Current mood: pleased
The transition began about 18 months ago. I bicycled into Oakland, about 12 miles distant, to deliver a small package, and biked home [blog from May 2007], a round-trip total of about 25 miles.
(For my out-of-town readers, that would be like round-trip biking from the circle in East Aurora NY into Mercy Hospital in South Buffalo, from the Van Dorn Metro Station in Alexandria VA to the White House and back, Scottdale PA to New Stanton and back, or Jct I-10/I-410 to St. Mary's University in San Antonio TX and back. Except for the last, I've at least driven those areas.)
It occurs to me that I am now doing at least as much cycling to get around as I am driving, in terms of trips out. I am also tackling roads and streets that are most definitely NOT bicycle friendly. Nevertheless, I am out there, cycling around suburbia, chasing into the city, wherever and whatever, a LOT.
Yesterday I cycled up to the high school, along Wexford Flats, a four-lane stretch of US19 that has neither shoulders nor sidewalks, and frequently 50 cars a minute both ways. This was immediately followed by a three-mile trip across PA910, a two-lane thoroughfare that has 30 to 40 cars a minute in either direction, that has large hills, blind curves, and lots of strip malls and traffic lights. Earlier in the day, I made a one-bag grocery trip. I don't think I saw three other cyclists all day, for the 20 miles I traveled. The 50-degree rain didn't help.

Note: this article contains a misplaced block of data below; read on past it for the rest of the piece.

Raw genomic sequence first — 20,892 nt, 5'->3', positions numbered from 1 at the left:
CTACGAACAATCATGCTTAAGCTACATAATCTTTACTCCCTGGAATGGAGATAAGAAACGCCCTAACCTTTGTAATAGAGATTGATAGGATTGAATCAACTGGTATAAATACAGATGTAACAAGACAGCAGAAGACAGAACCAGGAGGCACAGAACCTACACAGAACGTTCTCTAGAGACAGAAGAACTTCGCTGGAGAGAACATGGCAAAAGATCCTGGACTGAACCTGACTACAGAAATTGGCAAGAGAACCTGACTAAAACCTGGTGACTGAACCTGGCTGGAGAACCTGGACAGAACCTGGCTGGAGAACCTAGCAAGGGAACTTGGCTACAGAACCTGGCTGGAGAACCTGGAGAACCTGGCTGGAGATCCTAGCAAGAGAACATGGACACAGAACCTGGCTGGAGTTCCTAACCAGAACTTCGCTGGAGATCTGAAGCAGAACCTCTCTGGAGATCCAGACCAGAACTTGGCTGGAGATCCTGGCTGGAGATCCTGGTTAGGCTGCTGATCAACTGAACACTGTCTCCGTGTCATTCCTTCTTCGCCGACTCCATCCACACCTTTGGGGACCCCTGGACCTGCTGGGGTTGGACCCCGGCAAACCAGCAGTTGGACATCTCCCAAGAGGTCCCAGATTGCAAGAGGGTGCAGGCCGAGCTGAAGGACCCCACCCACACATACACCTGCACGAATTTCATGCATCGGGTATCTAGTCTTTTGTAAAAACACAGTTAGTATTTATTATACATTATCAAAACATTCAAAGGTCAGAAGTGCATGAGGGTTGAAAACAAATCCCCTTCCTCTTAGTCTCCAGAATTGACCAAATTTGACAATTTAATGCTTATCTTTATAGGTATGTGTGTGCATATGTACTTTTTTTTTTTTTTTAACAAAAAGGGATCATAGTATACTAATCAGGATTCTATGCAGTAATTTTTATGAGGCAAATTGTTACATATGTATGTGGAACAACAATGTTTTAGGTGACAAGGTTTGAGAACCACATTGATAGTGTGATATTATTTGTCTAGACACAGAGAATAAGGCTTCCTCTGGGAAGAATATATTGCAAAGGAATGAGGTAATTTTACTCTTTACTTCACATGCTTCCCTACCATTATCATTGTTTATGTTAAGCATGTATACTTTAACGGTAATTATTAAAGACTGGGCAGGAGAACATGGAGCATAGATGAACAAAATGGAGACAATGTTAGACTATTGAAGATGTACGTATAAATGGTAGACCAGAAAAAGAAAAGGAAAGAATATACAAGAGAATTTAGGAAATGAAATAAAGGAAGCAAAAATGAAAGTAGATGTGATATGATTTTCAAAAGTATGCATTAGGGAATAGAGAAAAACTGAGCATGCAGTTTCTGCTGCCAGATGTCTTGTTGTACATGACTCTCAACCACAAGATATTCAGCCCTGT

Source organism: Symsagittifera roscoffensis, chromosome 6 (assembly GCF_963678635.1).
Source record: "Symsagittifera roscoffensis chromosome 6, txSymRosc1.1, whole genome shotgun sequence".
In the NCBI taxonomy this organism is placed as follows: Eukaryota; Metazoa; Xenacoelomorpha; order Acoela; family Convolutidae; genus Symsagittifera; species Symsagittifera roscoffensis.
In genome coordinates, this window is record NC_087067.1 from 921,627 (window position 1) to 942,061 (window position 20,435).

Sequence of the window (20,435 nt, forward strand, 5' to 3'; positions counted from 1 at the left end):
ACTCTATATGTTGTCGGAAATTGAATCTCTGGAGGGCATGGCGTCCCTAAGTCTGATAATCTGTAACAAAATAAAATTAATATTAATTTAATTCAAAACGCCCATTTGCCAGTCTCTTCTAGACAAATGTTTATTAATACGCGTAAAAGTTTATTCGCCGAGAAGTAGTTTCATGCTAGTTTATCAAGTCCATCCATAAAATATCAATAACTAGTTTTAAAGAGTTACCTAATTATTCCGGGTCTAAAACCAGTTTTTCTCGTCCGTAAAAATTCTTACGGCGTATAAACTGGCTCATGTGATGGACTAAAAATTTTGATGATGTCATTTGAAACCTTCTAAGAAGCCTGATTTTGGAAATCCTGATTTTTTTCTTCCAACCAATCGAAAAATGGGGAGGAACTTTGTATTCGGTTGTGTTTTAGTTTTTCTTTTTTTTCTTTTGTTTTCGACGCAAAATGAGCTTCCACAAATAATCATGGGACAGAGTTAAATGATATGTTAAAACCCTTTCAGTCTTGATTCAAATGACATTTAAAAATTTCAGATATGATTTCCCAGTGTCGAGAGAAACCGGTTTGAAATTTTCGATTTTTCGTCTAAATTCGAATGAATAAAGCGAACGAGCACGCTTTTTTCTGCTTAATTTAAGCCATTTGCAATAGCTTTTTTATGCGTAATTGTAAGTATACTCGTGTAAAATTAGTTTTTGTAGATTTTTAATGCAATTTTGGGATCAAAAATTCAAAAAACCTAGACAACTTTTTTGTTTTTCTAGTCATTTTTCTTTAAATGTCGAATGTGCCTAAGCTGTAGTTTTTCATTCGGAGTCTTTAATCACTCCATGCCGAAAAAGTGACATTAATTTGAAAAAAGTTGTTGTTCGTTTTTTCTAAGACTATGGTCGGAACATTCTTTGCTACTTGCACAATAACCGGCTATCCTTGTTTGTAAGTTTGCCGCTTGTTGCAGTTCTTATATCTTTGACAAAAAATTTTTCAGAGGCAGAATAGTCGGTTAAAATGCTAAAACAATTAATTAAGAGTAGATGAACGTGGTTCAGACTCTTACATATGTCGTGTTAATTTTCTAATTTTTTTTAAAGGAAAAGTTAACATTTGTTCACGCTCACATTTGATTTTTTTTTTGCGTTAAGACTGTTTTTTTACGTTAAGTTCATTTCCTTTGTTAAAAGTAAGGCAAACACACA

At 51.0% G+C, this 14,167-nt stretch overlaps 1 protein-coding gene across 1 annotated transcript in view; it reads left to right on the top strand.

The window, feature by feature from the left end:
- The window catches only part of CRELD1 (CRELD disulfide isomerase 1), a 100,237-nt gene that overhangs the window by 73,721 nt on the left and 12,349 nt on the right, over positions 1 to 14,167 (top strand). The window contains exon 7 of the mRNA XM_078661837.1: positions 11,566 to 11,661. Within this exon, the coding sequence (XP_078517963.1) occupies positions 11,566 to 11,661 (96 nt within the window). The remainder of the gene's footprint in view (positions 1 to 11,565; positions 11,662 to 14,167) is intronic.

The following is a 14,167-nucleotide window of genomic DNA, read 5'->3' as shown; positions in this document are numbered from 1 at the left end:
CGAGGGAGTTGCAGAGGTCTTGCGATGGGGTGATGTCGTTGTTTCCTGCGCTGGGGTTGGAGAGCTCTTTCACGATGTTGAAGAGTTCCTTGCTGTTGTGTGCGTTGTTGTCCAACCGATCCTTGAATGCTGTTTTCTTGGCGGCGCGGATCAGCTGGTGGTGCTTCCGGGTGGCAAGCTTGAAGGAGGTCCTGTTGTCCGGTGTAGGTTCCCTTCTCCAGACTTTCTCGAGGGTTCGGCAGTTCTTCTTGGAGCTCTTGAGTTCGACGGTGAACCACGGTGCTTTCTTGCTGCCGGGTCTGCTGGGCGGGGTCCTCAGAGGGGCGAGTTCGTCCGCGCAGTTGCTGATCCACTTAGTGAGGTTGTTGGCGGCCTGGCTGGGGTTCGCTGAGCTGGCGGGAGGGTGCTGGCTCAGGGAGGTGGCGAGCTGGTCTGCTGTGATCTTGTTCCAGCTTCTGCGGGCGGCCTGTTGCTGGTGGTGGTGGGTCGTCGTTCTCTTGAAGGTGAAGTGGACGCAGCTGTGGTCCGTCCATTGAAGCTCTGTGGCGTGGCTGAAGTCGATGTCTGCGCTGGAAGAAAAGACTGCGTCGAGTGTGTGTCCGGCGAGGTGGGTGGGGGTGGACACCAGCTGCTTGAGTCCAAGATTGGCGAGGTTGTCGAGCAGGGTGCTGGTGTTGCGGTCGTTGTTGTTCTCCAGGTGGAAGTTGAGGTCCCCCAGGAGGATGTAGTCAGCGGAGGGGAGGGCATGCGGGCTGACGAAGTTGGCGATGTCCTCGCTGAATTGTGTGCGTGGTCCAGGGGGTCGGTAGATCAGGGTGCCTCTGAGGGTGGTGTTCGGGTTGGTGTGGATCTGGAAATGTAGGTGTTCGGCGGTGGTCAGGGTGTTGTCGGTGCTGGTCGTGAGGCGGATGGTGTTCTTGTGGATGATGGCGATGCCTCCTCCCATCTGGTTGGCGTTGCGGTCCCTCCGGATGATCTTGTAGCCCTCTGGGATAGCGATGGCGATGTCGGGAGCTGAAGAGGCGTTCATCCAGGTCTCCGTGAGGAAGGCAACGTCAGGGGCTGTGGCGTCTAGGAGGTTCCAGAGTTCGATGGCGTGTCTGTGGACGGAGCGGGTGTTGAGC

Why am I doing this? Money is some of it. Personal fitness is some of it. Tree hugging is some of it. Cantankerousness is some of it. On that last point, upon arrival at my last destination, I found that the office building had no bike rack. No problem; I just tied it up to a "No Bicycle Riding" sign posted by the parking lot. (Darn, forgot the camera again!)
"But isn't it unsafe to ride in all that traffic?" Yeah, well, too bleeping bad. I spent a lot of my teens and 20s riding a small motorcycle all around the Buffalo area, and learned how to take care of myself. Some simple yet salient points apply to both:
* You are invisible.
* Everyone behind the wheel is asleep, drunk, drugged, or too stupid to drive.
* Everyone is out to get you, even if they do see you.
That said, I think I've gotten pretty good at self-preservation. Sometimes this means getting IN the way. To wit: I make sure drivers behind me can see me, then get directly in front of them and have them back up behind me. This approach is used when there is no safe way to have them pass me. If I can get out of their way, I will, but if it's less safe to do that than to hold up traffic, well too bad for the traffic. If I was a trash can that rolled in the road on a windy day, would you hit it just because it was in your way?
I wonder as I ride around just how needed all those car trips are which are blowing past me. Can't some of these trips be combined? Do you really need to run to the mall seven times a month? Try thinking about a world in which you could ONLY go out ONCE a day by car, or maximum FOUR trips a week. That includes schlepping kids to school and soccer and music classes. By car, anyway.
I'd love to see a world in which 10-year-old kids bicycled along hilly, suburban highways to get to softball, or piano class, and people simply accepted it. We're not there yet. Too many damn cars out there, and nobody, it seems, child or adult, has the stamina to bike eight miles on non-flat terrain. The lack of trail alternatives has a lot to do with it. We have a few, but need many, many more.
But this is one more curve that I'm ahead of. I'm trying to do that today. As Elbert Hubbard, my hometown hero, once said, "If you would make men better, set an example."